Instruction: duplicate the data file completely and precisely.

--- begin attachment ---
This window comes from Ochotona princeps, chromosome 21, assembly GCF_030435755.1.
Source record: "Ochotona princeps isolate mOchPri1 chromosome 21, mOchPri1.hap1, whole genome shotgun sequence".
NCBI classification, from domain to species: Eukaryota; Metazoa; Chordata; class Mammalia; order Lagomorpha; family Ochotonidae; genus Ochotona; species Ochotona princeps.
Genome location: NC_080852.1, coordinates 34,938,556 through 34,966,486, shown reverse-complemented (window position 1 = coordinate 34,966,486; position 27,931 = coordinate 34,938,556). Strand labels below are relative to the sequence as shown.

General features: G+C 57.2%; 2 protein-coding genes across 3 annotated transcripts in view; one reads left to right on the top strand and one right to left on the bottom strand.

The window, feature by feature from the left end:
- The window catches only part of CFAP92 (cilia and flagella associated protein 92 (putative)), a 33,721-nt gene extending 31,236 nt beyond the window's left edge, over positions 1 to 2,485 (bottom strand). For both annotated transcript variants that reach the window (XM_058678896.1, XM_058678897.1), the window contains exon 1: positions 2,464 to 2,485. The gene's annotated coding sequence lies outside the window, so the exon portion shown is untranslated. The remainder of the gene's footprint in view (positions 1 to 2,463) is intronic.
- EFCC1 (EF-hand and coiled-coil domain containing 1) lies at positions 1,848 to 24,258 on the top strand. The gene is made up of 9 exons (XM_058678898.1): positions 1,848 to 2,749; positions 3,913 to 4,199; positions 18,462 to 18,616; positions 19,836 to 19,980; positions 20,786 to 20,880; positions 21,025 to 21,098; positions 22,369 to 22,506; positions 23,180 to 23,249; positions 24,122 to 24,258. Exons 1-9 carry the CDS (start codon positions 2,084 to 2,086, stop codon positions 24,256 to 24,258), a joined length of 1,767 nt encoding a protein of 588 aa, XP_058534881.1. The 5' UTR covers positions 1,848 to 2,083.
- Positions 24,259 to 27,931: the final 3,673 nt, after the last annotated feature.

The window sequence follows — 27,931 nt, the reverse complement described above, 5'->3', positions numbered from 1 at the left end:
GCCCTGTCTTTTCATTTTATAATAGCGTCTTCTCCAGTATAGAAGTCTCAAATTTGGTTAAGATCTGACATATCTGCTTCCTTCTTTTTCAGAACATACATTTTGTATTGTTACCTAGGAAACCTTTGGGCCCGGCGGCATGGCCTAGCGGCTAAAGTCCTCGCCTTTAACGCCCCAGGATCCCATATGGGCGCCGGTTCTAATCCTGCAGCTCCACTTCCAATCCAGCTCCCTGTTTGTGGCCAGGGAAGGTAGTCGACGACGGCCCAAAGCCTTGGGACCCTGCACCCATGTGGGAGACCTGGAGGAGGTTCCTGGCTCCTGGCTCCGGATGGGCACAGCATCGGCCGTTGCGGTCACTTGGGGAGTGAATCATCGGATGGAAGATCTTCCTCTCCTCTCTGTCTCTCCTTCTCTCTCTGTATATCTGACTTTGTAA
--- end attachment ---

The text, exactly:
This window comes from Ochotona princeps, chromosome 21, assembly GCF_030435755.1.
Source record: "Ochotona princeps isolate mOchPri1 chromosome 21, mOchPri1.hap1, whole genome shotgun sequence".
NCBI classification, from domain to species: Eukaryota; Metazoa; Chordata; class Mammalia; order Lagomorpha; family Ochotonidae; genus Ochotona; species Ochotona princeps.
Genome location: NC_080852.1, coordinates 34,938,556 through 34,966,486, shown reverse-complemented (window position 1 = coordinate 34,966,486; position 27,931 = coordinate 34,938,556). Strand labels below are relative to the sequence as shown.

General features: G+C 57.2%; 2 protein-coding genes across 3 annotated transcripts in view; one reads left to right on the top strand and one right to left on the bottom strand.

The window, feature by feature from the left end:
- The window catches only part of CFAP92 (cilia and flagella associated protein 92 (putative)), a 33,721-nt gene extending 31,236 nt beyond the window's left edge, over positions 1 to 2,485 (bottom strand). For both annotated transcript variants that reach the window (XM_058678896.1, XM_058678897.1), the window contains exon 1: positions 2,464 to 2,485. The gene's annotated coding sequence lies outside the window, so the exon portion shown is untranslated. The remainder of the gene's footprint in view (positions 1 to 2,463) is intronic.
- EFCC1 (EF-hand and coiled-coil domain containing 1) lies at positions 1,848 to 24,258 on the top strand. The gene is made up of 9 exons (XM_058678898.1): positions 1,848 to 2,749; positions 3,913 to 4,199; positions 18,462 to 18,616; positions 19,836 to 19,980; positions 20,786 to 20,880; positions 21,025 to 21,098; positions 22,369 to 22,506; positions 23,180 to 23,249; positions 24,122 to 24,258. Exons 1-9 carry the CDS (start codon positions 2,084 to 2,086, stop codon positions 24,256 to 24,258), a joined length of 1,767 nt encoding a protein of 588 aa, XP_058534881.1. The 5' UTR covers positions 1,848 to 2,083.
- Positions 24,259 to 27,931: the final 3,673 nt, after the last annotated feature.

The window sequence follows — 27,931 nt, the reverse complement described above, 5'->3', positions numbered from 1 at the left end:
GCCCTGTCTTTTCATTTTATAATAGCGTCTTCTCCAGTATAGAAGTCTCAAATTTGGTTAAGATCTGACATATCTGCTTCCTTCTTTTTCAGAACATACATTTTGTATTGTTACCTAGGAAACCTTTGGGCCCGGCGGCATGGCCTAGCGGCTAAAGTCCTCGCCTTTAACGCCCCAGGATCCCATATGGGCGCCGGTTCTAATCCTGCAGCTCCACTTCCAATCCAGCTCCCTGTTTGTGGCCAGGGAAGGTAGTCGACGACGGCCCAAAGCCTTGGGACCCTGCACCCATGTGGGAGACCTGGAGGAGGTTCCTGGCTCCTGGCTCCGGATGGGCACAGCATCGGCCGTTGCGGTCACTTGGGGAGTGAATCATCGGATGGAAGATCTTCCTCTCCTCTCTGTCTCTCCTTCTCTCTCTGTATATCTGACTTTGTAA